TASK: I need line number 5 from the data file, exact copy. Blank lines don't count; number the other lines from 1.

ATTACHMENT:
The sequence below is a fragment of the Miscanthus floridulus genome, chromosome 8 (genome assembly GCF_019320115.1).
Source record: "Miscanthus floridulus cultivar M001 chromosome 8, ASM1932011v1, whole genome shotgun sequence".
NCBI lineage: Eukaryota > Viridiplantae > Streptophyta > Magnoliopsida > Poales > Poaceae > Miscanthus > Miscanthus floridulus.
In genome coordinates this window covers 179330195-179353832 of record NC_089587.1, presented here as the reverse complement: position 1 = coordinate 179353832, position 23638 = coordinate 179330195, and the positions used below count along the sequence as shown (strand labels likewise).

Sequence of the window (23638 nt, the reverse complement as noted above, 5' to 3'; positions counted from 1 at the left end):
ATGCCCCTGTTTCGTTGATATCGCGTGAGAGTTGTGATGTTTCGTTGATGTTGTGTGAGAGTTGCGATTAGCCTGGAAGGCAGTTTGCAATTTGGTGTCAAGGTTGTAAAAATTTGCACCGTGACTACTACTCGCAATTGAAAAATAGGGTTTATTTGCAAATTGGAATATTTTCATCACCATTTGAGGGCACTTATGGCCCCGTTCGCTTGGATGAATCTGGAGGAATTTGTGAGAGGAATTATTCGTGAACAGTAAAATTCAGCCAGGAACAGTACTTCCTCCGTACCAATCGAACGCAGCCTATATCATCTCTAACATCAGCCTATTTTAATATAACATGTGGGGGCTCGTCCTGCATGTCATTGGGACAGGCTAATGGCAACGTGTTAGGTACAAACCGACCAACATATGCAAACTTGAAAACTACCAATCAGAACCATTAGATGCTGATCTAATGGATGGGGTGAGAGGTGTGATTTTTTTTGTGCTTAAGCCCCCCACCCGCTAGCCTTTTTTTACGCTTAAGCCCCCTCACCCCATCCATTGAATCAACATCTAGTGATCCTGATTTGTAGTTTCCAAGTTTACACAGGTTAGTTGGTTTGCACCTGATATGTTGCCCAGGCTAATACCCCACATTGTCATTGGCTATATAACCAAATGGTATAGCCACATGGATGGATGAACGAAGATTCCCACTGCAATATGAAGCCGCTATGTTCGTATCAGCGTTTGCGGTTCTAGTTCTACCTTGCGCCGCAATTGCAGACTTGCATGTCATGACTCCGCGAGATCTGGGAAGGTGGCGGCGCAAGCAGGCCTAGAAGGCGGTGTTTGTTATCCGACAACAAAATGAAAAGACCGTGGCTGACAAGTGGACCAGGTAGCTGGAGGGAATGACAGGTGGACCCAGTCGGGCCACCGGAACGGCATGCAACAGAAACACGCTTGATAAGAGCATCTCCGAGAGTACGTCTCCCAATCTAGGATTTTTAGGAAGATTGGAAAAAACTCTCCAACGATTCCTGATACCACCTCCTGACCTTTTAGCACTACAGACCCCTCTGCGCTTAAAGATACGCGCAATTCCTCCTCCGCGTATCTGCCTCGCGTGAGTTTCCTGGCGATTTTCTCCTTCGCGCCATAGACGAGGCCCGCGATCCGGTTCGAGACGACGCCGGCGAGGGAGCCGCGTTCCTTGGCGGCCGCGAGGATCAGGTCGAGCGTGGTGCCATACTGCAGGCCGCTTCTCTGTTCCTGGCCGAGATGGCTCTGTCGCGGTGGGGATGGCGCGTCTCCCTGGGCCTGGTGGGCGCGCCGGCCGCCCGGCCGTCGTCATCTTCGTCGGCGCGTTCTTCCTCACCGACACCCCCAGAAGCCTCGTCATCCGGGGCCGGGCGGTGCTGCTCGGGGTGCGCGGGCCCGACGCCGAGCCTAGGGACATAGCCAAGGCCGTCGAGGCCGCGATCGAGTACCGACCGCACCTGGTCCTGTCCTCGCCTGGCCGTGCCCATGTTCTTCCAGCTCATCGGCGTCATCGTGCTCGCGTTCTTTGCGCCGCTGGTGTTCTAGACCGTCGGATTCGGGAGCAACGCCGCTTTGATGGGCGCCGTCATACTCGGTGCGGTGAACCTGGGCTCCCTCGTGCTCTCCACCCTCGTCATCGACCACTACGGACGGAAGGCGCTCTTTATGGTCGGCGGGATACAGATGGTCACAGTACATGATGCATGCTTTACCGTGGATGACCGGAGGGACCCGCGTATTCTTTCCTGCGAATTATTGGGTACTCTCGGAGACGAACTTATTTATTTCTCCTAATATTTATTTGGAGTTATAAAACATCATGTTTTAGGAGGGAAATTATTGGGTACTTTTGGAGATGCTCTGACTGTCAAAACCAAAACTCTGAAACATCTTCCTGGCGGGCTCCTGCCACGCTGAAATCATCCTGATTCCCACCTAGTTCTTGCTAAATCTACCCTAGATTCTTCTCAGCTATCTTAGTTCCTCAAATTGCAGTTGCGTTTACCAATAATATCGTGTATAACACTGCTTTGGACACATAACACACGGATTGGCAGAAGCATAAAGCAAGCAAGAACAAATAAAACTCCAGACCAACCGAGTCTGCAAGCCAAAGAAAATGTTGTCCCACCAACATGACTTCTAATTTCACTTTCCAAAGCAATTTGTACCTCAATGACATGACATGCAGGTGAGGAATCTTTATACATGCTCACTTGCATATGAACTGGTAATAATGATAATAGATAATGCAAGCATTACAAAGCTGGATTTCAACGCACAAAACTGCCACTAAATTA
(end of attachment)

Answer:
Sequence of the window (23638 nt, the reverse complement as noted above, 5' to 3'; positions counted from 1 at the left end):